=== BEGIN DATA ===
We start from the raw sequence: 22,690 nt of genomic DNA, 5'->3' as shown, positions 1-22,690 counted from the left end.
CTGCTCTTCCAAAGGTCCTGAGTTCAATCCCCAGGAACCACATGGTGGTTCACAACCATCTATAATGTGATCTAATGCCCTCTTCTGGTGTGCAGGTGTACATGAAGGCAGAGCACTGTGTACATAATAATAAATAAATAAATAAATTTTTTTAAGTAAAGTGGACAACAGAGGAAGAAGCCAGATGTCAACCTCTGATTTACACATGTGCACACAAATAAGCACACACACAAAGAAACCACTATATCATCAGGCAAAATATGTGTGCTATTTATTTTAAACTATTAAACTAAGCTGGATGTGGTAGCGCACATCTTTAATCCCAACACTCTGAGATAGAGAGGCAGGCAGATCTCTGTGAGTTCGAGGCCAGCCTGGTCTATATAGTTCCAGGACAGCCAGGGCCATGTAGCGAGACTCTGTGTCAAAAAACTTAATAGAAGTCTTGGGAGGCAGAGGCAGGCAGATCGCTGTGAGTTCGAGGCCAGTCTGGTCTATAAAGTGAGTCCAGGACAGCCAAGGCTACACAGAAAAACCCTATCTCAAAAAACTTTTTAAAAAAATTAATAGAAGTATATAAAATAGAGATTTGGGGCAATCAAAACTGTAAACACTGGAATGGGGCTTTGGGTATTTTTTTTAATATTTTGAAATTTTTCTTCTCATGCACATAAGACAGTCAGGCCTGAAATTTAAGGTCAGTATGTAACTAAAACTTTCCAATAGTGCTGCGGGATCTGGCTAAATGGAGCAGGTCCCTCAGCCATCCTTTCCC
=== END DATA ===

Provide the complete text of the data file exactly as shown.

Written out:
We start from the raw sequence: 22,690 nt of genomic DNA, 5'->3' as shown, positions 1-22,690 counted from the left end.
CTGCTCTTCCAAAGGTCCTGAGTTCAATCCCCAGGAACCACATGGTGGTTCACAACCATCTATAATGTGATCTAATGCCCTCTTCTGGTGTGCAGGTGTACATGAAGGCAGAGCACTGTGTACATAATAATAAATAAATAAATAAATTTTTTTAAGTAAAGTGGACAACAGAGGAAGAAGCCAGATGTCAACCTCTGATTTACACATGTGCACACAAATAAGCACACACACAAAGAAACCACTATATCATCAGGCAAAATATGTGTGCTATTTATTTTAAACTATTAAACTAAGCTGGATGTGGTAGCGCACATCTTTAATCCCAACACTCTGAGATAGAGAGGCAGGCAGATCTCTGTGAGTTCGAGGCCAGCCTGGTCTATATAGTTCCAGGACAGCCAGGGCCATGTAGCGAGACTCTGTGTCAAAAAACTTAATAGAAGTCTTGGGAGGCAGAGGCAGGCAGATCGCTGTGAGTTCGAGGCCAGTCTGGTCTATAAAGTGAGTCCAGGACAGCCAAGGCTACACAGAAAAACCCTATCTCAAAAAACTTTTTAAAAAAATTAATAGAAGTATATAAAATAGAGATTTGGGGCAATCAAAACTGTAAACACTGGAATGGGGCTTTGGGTATTTTTTTTAATATTTTGAAATTTTTCTTCTCATGCACATAAGACAGTCAGGCCTGAAATTTAAGGTCAGTATGTAACTAAAACTTTCCAATAGTGCTGCGGGATCTGGCTAAATGGAGCAGGTCCCTCAGCCATCCTTTCCC